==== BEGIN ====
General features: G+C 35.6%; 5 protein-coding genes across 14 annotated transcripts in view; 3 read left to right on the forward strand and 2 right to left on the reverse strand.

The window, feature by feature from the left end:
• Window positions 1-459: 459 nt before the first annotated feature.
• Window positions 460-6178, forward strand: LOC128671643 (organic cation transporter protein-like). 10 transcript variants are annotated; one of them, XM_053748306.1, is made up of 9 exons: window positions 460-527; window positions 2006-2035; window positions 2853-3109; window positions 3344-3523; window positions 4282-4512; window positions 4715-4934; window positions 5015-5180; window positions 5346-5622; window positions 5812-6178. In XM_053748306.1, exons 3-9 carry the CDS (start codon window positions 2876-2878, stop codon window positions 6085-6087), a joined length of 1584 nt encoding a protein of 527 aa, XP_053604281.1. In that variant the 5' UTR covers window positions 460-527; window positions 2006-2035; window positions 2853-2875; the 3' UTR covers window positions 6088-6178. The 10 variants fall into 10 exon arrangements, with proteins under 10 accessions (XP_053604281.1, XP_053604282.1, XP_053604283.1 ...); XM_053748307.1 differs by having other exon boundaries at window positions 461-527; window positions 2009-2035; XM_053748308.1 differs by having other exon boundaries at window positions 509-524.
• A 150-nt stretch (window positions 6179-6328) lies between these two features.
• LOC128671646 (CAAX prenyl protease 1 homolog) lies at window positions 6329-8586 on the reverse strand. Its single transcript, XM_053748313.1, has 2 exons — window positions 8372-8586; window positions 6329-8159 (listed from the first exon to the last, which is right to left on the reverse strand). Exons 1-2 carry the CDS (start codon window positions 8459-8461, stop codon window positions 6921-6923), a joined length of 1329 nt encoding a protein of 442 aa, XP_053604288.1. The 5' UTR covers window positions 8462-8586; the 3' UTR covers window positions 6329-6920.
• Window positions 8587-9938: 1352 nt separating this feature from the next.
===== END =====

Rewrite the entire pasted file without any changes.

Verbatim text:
General features: G+C 35.6%; 5 protein-coding genes across 14 annotated transcripts in view; 3 read left to right on the forward strand and 2 right to left on the reverse strand.

The window, feature by feature from the left end:
• Window positions 1-459: 459 nt before the first annotated feature.
• Window positions 460-6178, forward strand: LOC128671643 (organic cation transporter protein-like). 10 transcript variants are annotated; one of them, XM_053748306.1, is made up of 9 exons: window positions 460-527; window positions 2006-2035; window positions 2853-3109; window positions 3344-3523; window positions 4282-4512; window positions 4715-4934; window positions 5015-5180; window positions 5346-5622; window positions 5812-6178. In XM_053748306.1, exons 3-9 carry the CDS (start codon window positions 2876-2878, stop codon window positions 6085-6087), a joined length of 1584 nt encoding a protein of 527 aa, XP_053604281.1. In that variant the 5' UTR covers window positions 460-527; window positions 2006-2035; window positions 2853-2875; the 3' UTR covers window positions 6088-6178. The 10 variants fall into 10 exon arrangements, with proteins under 10 accessions (XP_053604281.1, XP_053604282.1, XP_053604283.1 ...); XM_053748307.1 differs by having other exon boundaries at window positions 461-527; window positions 2009-2035; XM_053748308.1 differs by having other exon boundaries at window positions 509-524.
• A 150-nt stretch (window positions 6179-6328) lies between these two features.
• LOC128671646 (CAAX prenyl protease 1 homolog) lies at window positions 6329-8586 on the reverse strand. Its single transcript, XM_053748313.1, has 2 exons — window positions 8372-8586; window positions 6329-8159 (listed from the first exon to the last, which is right to left on the reverse strand). Exons 1-2 carry the CDS (start codon window positions 8459-8461, stop codon window positions 6921-6923), a joined length of 1329 nt encoding a protein of 442 aa, XP_053604288.1. The 5' UTR covers window positions 8462-8586; the 3' UTR covers window positions 6329-6920.
• Window positions 8587-9938: 1352 nt separating this feature from the next.